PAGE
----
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  • Writer's pictureBrian Fuller


Shiloh was the first permanent tabernacle location for the tribes of Israel after they entered the land of Israel. The area was isolated, secure but also accessible to all the tribes for the three major feasts.

Of course, the tabernacle was designed by God and He instructed Moses to lead in the construction of this mobile worship tent. After man's fall, God would once again be dwelling with His people. The tabernacle was assembled and packed-up and moved to various locations for 40 years during their wilderness wanderings.

When Joshua led Israel across the Jordan, into the Promised Land, the Tabernacle was set up for an extended, but still, temporary, location in Gilgal for 14 years.

Then, it was moved to its permanent home in Shiloh.

Shiloh means "a gift from God" or "peaceful one."

Shiloh remained the home of the Tabernacle (or the "Tent of meeting") for 369 years! The land was allotted to Ephriam, but of course Levites lived there to attend to the ministry of the tabernacle. The other tribes would show up for, at least, the three annual feasts. They would all camp out on the hills facing the tabernacle.

Pottery and other items have been discovered on all these hills. In fact, some of our group were able to find some pieces of pottery to bring home.

Those 369 years of the Tabernacle being in Shiloh take place in Joshua, Judges and I Samuel. Eli was the High Priest in those days. His sons were wicked and Eli evidently did not rebuke or confront them. The people of Israel in many of those years "did what right in their own eyes." Consequently, many no longer made the trip to Shiloh a priority. Hannah, came to Shiloh to pray for a child because she was barren. She made a vow that if the Lord gave her a child, she would dedicate her child to lifelong ministry in the tabernacle. The Lord heard her prayer and gave her a son and she named him Samuel. He recieved a message from the Lord that Eli was going to be judged because his sons were wicked yet he had not rebuked them.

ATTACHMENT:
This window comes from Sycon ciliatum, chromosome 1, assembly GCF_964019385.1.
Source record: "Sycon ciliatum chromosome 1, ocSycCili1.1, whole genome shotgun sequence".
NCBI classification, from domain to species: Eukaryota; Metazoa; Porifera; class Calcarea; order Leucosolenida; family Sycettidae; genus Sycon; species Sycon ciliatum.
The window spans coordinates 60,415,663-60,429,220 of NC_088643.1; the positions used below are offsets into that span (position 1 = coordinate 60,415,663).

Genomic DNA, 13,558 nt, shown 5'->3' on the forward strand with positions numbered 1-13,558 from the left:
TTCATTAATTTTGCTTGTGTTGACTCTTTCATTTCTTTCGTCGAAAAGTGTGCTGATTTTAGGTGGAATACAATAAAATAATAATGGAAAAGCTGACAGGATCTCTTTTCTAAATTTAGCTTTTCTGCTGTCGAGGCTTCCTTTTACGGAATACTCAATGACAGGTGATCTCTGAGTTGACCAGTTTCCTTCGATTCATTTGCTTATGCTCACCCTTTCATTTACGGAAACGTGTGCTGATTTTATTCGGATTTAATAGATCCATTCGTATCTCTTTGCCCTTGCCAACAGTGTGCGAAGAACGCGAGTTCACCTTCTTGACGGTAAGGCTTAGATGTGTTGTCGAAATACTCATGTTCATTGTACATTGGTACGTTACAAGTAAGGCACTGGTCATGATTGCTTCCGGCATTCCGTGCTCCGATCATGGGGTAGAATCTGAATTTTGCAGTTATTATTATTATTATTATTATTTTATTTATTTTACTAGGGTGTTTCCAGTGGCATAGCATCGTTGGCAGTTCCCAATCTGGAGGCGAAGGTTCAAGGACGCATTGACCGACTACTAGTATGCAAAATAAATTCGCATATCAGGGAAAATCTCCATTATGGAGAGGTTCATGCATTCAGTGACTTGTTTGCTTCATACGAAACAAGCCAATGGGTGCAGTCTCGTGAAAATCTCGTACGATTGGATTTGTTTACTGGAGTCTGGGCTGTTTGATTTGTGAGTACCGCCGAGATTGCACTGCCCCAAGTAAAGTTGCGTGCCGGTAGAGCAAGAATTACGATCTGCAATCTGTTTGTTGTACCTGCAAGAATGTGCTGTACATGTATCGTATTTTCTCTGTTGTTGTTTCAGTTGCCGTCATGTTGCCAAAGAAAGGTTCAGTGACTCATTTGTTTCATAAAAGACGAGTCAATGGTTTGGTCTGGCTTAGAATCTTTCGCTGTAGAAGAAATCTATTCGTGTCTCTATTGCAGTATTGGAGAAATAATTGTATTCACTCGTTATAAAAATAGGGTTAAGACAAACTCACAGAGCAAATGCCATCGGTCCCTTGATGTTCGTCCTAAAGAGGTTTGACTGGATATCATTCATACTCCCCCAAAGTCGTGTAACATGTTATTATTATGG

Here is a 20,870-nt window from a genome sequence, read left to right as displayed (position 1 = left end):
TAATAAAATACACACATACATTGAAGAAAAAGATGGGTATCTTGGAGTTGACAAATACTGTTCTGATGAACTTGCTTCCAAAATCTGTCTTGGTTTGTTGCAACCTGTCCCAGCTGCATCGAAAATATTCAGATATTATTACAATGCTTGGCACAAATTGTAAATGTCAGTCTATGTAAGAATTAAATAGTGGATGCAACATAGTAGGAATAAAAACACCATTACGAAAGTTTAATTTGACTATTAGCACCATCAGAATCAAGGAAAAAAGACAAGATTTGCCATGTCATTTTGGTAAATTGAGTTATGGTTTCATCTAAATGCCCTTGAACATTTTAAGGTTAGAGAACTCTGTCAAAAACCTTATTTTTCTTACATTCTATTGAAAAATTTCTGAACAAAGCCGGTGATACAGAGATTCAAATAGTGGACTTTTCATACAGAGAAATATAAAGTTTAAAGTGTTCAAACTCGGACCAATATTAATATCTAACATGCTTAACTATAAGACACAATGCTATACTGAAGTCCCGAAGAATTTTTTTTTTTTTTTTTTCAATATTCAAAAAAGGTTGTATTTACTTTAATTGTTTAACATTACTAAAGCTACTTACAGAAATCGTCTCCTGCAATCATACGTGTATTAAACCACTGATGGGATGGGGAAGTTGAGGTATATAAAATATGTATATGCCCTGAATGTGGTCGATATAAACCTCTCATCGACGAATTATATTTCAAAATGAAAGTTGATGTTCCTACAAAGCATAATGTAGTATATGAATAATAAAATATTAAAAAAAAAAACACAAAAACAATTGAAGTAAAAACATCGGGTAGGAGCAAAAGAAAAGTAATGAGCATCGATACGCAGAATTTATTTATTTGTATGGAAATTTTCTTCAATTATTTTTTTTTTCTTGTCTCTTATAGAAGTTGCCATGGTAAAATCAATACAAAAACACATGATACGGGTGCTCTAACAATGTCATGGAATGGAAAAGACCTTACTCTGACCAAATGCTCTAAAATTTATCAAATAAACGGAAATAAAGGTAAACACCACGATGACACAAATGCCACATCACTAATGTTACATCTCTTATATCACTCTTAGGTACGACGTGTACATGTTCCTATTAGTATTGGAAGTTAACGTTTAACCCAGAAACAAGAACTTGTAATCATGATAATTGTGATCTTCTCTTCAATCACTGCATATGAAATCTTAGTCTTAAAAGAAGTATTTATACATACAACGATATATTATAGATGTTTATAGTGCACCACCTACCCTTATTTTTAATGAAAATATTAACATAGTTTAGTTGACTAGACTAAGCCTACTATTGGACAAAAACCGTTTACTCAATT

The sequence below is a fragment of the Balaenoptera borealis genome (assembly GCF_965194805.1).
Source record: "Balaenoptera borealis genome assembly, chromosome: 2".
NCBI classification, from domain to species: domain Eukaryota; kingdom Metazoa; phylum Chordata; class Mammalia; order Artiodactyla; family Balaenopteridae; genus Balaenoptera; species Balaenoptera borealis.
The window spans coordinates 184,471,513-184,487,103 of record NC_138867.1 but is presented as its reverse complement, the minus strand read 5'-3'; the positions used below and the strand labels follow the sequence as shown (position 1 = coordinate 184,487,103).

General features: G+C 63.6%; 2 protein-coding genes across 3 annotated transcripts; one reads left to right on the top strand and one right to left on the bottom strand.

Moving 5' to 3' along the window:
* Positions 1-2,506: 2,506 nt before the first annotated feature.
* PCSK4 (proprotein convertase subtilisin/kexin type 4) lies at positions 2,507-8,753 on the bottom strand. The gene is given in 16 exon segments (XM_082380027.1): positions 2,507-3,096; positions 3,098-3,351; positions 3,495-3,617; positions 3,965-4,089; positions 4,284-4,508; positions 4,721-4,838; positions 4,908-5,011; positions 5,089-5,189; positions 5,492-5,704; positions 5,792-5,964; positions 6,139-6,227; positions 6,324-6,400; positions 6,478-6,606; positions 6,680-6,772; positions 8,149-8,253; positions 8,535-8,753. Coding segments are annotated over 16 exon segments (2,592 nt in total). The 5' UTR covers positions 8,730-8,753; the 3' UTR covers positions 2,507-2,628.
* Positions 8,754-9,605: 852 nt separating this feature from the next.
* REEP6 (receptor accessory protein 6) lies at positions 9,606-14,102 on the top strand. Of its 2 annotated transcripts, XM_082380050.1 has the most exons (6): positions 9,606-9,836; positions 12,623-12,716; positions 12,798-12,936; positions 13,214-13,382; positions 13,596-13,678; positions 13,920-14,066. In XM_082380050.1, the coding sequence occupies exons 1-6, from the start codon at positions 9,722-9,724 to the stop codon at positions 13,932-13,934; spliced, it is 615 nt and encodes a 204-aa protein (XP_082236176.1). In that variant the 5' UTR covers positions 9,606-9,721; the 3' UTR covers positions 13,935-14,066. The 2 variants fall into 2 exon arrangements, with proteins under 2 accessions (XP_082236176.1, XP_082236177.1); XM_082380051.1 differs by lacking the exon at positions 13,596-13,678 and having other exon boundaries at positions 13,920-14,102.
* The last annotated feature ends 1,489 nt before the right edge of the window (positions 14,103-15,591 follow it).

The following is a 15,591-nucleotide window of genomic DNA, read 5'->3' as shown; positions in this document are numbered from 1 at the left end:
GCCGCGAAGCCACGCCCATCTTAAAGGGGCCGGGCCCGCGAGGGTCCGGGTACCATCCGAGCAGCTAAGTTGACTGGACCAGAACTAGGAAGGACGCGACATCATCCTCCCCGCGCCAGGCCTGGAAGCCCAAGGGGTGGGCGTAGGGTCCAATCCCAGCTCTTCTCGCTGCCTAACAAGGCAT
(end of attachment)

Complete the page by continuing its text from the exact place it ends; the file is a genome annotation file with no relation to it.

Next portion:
Near that time, the Philistines attacked Israel again. They had an idea. Like Joshua at the Battle of Jericho, they thought that if they took the Ark of the Covenant out to battle with them, it would cause them to defeat the Philistines. It backfired. Israel was defeated, thousands died, and the ark of the covenant was taken. Upon hearing this news, Eli fell backwards and died. That was the end of Shiloh.

Genesis Land / Abraham's Tent

After visiting Shiloh, we all enjoyed a very unique experience. We went to Genesis Land which is situated in the heart of the Judean desert, on the way to the Dead Sea, in the land where the Patriarchs, like Abraham, Isaac, and Jacob lived. We were able to experience life sort of as it was in biblical times.

We were greeted by Abraham's servant, Eliezer.

We rode camels down to Abraham's tent.

We enjoyed a delicious meal at Abraham's Tent. (Some of us reclined while we ate, just like they would have in the patriarchs day.)

The Upper Room


We finished the day by visiting the traditional site of the Upper Room.

This particular room is definitely not the original room for the last supper and of those gathered at Pentecost. For one, the old city of Jerusalem has been destroyed and rebuilt over 15 times. In addition, the upper room would probablly not have been nearly as ornate as the one pictured above. It was more than likely a very spacious, but modest, room. It was more than likely a large rooftob room. Now while this is not the exact room, it may be the approximate location. First, the upper room was near the kidron valley and the Mount of Olives. This room is. And, it has been the traditional site. Christians, rather early, began regularly visiting sites that were meaningful to them concerning the life and ministry of Christ. This has bee the site for hundreds of years. So, it's probaly either the location, or close.

Talk to you tomorrow from the empty tomb!

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